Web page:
Thanks davehc. First thing I tried to do was boot from CD so that I could image the drive before even firing it up, but some sort of security policy prevented CD boot. Never mind, I guess I can create recovery DVDs. As soon as I've finished setup and activation, I'll install TI and image the drive, then take further images at every significant stage. And I'll be backing up the images to another drive - belt and braces but, as you say, it'll be worth it one day. You only have to be saved by an image once, to make it all worthwhile.

    Have you tried the TI 2013 Migration Assisitant? I'm not clear on whether it will migrate apps like Office from Win7 to Win8 and save the activation hassle.
     
  10. raybro

    raybro

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    Are you aware of the UEFI Win 8 uses instead of the old BIOS? If not, it is something you should learn about. In order to boot from anything other than the internal hard drive, one must change the boot settings in UEFI.
     
  11. prunejuice

    prunejuice

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    I had trouble imaging Windows 8 with True Image 2011, but TeraByte worked perfectly.
     
  12. MisterGumby

    MisterGumby Thread Starter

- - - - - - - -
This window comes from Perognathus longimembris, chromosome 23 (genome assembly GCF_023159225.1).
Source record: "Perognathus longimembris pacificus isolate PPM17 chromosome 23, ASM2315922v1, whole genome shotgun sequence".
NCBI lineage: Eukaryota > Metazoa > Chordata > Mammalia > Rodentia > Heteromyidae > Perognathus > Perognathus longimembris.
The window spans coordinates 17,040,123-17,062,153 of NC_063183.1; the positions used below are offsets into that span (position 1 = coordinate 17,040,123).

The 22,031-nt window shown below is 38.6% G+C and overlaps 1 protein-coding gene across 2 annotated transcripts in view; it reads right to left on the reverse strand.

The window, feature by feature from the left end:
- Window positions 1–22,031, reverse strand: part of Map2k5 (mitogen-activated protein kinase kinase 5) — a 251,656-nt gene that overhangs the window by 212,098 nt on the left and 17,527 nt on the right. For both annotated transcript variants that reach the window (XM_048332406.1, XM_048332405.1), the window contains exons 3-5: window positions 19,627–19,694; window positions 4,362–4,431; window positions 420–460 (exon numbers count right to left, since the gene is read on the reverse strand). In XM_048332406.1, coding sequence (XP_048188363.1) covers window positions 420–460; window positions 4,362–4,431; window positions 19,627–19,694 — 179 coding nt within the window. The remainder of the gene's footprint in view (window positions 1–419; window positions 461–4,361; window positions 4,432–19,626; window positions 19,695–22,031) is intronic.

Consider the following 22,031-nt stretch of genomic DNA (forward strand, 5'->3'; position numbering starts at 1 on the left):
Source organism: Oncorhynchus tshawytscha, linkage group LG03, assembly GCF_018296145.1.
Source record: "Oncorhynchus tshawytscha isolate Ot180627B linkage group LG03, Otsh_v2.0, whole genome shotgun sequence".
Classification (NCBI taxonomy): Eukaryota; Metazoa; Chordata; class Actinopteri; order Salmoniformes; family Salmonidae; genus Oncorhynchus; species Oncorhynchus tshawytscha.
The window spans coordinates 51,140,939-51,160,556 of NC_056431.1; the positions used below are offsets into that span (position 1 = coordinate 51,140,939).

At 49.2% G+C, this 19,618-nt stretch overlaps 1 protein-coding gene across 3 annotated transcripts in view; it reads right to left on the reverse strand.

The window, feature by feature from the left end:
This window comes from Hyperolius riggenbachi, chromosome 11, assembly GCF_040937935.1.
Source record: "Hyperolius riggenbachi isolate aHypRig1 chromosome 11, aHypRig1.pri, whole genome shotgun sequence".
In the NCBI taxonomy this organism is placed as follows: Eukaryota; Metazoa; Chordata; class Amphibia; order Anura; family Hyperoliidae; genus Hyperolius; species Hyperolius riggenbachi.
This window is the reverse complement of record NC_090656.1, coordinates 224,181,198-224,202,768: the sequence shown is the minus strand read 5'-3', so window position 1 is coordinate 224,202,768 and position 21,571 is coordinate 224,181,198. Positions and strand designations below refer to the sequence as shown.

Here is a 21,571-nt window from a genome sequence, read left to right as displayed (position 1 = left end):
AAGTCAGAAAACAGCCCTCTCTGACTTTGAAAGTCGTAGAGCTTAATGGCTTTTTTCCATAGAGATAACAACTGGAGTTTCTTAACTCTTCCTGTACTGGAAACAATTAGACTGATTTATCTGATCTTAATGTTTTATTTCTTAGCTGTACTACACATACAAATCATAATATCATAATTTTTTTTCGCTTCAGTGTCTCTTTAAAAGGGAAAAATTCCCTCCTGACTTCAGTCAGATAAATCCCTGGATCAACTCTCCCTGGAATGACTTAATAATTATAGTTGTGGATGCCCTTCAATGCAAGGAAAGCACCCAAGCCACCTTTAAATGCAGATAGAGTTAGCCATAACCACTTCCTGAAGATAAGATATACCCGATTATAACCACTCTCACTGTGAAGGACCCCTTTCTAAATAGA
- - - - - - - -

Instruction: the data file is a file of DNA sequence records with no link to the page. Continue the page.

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    Thanks prunejuice. I created my first Windows 8 image without any trouble, using TI 2013. Will try restoring it to a fresh HDD, to check it.

    And thanks raybro - I'd heard of UEFI and when I looked at the bios it was certainly different! I tried going into Boot Options and choosing CD but that's when I got a security error. I'll go and educate myself on UEFI.

    What a lot of helpful people around here!
     
  13. raybro

    raybro

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    To boot into a CD/DVD. Open boot options (F12 at boot) and using the arrow keys select Change boot mode settings and hit Enter. Then select Legacy Mode, Secure boot Off and hit Enter. On reboot, Hit F2 (Setup), arrow key to Boot, and set boot order so CD drive is before Hard drive.

    Assuming that all works, you must go back and reset to UEFI Mode, Secure boot on when done before you can boot back into Windows in normal manner.